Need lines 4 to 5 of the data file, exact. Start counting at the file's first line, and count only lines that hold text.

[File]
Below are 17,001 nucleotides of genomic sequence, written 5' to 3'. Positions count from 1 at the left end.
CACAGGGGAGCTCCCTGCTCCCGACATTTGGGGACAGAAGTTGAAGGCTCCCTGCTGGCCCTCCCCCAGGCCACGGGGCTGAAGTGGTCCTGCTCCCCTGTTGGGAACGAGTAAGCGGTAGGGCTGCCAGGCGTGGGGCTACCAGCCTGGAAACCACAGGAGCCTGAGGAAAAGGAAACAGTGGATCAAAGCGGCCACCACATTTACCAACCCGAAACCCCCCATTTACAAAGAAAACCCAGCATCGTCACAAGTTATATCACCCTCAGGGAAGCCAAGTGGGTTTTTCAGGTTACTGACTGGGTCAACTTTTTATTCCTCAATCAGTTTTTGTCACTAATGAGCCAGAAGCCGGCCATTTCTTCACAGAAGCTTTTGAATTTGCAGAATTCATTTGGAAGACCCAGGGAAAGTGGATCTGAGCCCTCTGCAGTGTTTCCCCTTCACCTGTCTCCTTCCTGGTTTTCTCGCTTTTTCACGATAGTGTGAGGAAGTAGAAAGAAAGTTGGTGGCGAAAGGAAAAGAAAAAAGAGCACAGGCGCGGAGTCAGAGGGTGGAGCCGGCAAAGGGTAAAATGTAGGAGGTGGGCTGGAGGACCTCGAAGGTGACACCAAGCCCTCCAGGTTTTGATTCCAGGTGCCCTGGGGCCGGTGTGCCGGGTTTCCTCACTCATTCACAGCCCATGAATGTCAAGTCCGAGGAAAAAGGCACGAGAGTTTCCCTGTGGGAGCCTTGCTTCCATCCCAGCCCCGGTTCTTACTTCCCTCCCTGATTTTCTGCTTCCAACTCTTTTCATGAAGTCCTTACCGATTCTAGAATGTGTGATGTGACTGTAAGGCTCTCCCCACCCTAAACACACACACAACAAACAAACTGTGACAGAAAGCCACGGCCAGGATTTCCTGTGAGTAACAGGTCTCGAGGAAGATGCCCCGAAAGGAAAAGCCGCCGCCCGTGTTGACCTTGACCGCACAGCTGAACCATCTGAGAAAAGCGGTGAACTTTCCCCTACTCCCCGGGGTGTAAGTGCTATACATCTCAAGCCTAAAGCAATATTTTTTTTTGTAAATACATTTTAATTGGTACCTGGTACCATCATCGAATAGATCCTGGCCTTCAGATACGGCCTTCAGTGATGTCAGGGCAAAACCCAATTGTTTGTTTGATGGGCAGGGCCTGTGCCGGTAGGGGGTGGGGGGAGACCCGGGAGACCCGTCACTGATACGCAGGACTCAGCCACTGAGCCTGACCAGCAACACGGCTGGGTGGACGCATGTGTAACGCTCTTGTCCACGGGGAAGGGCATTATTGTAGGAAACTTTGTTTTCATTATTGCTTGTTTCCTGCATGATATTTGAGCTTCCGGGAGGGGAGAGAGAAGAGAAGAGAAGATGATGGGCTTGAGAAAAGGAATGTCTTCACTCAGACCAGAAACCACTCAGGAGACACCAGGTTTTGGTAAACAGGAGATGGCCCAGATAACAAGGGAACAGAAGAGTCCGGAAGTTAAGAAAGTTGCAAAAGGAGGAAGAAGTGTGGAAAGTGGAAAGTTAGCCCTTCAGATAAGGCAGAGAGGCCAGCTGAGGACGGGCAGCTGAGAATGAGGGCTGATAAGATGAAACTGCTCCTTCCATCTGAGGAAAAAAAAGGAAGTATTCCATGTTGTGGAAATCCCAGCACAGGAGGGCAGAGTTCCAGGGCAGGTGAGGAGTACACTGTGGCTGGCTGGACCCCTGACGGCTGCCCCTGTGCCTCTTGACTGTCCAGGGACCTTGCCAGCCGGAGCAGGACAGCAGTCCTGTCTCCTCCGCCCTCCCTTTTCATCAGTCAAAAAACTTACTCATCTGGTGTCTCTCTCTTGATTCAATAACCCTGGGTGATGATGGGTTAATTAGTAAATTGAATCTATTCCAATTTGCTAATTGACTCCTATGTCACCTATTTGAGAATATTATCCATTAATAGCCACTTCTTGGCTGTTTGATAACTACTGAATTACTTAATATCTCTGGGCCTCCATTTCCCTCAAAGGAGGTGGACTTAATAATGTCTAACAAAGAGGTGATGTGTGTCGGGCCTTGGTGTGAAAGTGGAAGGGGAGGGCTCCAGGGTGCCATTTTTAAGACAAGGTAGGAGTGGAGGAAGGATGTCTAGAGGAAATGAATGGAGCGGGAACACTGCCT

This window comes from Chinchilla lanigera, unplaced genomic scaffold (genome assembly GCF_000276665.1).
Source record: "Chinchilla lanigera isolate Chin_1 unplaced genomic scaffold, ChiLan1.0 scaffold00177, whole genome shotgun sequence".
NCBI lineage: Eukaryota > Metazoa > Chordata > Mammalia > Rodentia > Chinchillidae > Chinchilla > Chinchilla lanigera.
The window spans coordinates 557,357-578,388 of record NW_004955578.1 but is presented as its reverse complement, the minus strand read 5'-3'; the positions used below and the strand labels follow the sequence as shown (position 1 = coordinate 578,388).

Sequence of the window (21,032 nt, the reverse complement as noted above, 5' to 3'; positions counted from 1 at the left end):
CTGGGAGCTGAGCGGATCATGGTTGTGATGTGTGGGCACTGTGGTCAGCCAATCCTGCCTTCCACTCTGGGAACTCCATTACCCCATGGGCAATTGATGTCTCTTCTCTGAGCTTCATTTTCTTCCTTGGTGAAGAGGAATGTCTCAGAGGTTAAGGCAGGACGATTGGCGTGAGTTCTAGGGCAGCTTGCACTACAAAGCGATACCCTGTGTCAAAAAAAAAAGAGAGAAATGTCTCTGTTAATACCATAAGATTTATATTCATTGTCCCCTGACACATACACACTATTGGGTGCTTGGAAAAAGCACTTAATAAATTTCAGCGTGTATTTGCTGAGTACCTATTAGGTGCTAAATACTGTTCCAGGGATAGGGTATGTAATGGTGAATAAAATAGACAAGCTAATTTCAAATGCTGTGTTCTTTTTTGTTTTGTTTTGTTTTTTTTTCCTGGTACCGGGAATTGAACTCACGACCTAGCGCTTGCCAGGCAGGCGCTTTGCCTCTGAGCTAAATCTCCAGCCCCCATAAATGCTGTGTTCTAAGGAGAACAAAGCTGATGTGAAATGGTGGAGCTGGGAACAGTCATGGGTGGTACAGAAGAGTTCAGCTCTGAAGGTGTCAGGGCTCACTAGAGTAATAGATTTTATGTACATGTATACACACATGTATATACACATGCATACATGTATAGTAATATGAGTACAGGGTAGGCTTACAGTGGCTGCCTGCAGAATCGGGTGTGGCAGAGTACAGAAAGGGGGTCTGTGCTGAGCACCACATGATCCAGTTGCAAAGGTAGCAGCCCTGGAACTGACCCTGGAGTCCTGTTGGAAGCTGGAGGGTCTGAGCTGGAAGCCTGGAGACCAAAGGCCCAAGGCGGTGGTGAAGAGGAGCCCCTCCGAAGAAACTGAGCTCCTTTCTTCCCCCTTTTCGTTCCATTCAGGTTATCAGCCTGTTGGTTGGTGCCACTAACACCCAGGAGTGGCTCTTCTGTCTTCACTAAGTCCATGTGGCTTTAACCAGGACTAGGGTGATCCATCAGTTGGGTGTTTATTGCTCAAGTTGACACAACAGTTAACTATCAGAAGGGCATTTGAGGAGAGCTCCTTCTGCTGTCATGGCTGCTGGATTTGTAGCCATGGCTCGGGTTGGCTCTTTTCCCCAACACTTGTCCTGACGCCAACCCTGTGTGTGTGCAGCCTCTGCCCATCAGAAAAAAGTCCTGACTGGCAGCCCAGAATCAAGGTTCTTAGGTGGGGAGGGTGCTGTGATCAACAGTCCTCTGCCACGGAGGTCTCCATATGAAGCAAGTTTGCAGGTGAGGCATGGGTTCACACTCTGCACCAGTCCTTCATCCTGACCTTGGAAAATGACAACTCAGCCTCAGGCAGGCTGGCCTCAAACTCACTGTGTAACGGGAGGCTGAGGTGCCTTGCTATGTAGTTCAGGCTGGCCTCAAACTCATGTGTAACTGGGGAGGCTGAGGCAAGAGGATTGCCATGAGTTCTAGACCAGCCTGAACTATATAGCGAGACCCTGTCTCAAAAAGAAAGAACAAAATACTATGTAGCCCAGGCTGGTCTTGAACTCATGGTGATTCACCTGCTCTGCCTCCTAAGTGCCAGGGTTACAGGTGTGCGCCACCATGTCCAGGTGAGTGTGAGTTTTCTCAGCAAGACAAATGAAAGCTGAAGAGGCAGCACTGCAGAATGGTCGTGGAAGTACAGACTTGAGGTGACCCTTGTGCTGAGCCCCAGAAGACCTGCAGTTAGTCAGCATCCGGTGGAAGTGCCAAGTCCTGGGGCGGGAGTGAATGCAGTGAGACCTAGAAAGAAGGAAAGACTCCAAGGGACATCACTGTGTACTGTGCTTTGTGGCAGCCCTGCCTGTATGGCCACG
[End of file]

Source record: "Chinchilla lanigera isolate Chin_1 unplaced genomic scaffold, ChiLan1.0 scaffold00177, whole genome shotgun sequence".
NCBI lineage: Eukaryota > Metazoa > Chordata > Mammalia > Rodentia > Chinchillidae > Chinchilla > Chinchilla lanigera.